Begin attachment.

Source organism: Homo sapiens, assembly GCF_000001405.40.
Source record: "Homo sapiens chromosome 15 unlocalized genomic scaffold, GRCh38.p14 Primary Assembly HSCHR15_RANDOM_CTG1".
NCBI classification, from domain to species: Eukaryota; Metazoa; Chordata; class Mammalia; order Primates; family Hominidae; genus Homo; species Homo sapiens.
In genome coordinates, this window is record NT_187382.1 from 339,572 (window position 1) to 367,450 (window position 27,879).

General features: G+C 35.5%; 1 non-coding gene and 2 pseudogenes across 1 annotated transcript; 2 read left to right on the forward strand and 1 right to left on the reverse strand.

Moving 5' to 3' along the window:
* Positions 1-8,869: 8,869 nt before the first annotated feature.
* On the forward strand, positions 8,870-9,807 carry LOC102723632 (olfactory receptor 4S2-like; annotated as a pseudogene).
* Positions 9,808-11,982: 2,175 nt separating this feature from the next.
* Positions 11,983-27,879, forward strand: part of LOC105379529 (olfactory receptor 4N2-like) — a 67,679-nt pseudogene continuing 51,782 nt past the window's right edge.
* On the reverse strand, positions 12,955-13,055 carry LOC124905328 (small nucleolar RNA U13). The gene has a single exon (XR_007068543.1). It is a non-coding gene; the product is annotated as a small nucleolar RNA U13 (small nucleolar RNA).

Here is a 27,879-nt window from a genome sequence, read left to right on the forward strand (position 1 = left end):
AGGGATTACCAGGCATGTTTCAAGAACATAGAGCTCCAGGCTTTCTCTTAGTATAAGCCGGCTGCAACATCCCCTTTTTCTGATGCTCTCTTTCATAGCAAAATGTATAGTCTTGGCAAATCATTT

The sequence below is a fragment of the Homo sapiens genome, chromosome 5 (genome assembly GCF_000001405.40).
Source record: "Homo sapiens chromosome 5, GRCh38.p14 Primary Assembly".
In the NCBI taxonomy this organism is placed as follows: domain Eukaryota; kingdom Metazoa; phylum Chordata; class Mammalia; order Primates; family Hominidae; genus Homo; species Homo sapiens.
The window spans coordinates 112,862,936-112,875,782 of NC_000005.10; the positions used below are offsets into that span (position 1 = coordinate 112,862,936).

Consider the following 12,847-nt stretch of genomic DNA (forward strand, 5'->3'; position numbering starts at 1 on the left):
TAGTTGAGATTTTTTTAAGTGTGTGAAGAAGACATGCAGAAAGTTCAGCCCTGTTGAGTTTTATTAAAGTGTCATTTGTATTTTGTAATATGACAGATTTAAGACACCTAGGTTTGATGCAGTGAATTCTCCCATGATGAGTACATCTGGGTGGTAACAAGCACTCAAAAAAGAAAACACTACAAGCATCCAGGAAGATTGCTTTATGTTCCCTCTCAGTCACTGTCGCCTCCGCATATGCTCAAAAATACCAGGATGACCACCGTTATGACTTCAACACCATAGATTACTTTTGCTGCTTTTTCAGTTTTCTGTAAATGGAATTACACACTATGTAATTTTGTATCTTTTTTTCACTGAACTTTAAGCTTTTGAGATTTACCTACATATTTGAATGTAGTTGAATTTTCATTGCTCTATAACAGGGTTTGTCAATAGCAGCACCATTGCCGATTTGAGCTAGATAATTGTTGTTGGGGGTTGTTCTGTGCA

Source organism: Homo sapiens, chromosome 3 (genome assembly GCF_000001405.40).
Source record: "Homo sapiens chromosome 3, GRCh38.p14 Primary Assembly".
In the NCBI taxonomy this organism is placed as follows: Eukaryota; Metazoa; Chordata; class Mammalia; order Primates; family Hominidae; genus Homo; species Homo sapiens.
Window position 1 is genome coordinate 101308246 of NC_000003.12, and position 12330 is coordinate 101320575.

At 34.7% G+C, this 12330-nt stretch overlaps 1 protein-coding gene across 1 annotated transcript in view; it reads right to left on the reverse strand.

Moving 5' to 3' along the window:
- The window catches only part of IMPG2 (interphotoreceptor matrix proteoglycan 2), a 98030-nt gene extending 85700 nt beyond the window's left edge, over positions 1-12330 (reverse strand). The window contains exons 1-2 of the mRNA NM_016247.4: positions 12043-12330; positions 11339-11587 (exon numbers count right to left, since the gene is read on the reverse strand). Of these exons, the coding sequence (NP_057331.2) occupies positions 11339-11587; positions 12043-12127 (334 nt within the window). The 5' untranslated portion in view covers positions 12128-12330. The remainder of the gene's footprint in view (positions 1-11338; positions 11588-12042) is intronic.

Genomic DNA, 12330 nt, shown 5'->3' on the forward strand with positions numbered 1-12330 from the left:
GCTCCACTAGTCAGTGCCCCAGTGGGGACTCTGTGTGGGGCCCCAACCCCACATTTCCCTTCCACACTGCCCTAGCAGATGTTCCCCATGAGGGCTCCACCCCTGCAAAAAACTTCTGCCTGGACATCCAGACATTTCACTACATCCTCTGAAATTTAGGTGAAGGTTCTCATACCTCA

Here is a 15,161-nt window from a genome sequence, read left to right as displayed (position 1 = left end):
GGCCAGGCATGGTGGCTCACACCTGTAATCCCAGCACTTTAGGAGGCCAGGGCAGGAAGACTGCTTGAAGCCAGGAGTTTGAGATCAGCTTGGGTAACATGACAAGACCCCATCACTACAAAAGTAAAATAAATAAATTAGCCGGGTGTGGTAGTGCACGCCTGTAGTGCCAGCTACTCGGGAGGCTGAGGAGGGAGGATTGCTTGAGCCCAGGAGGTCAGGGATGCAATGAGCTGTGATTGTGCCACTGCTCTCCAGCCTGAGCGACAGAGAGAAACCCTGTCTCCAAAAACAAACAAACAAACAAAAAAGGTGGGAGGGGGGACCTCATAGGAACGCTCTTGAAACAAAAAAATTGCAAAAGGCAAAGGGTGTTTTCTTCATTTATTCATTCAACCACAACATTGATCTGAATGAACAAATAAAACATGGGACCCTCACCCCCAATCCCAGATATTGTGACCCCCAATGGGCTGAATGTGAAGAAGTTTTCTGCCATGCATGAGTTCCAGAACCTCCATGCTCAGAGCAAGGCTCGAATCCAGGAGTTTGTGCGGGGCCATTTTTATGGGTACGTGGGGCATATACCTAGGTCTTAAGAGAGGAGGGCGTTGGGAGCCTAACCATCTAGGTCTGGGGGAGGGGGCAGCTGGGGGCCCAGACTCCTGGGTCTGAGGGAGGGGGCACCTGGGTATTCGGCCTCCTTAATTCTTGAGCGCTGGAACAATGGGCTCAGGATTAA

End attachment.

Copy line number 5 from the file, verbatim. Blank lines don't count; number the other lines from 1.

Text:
General features: G+C 35.5%; 1 non-coding gene and 2 pseudogenes across 1 annotated transcript; 2 read left to right on the forward strand and 1 right to left on the reverse strand.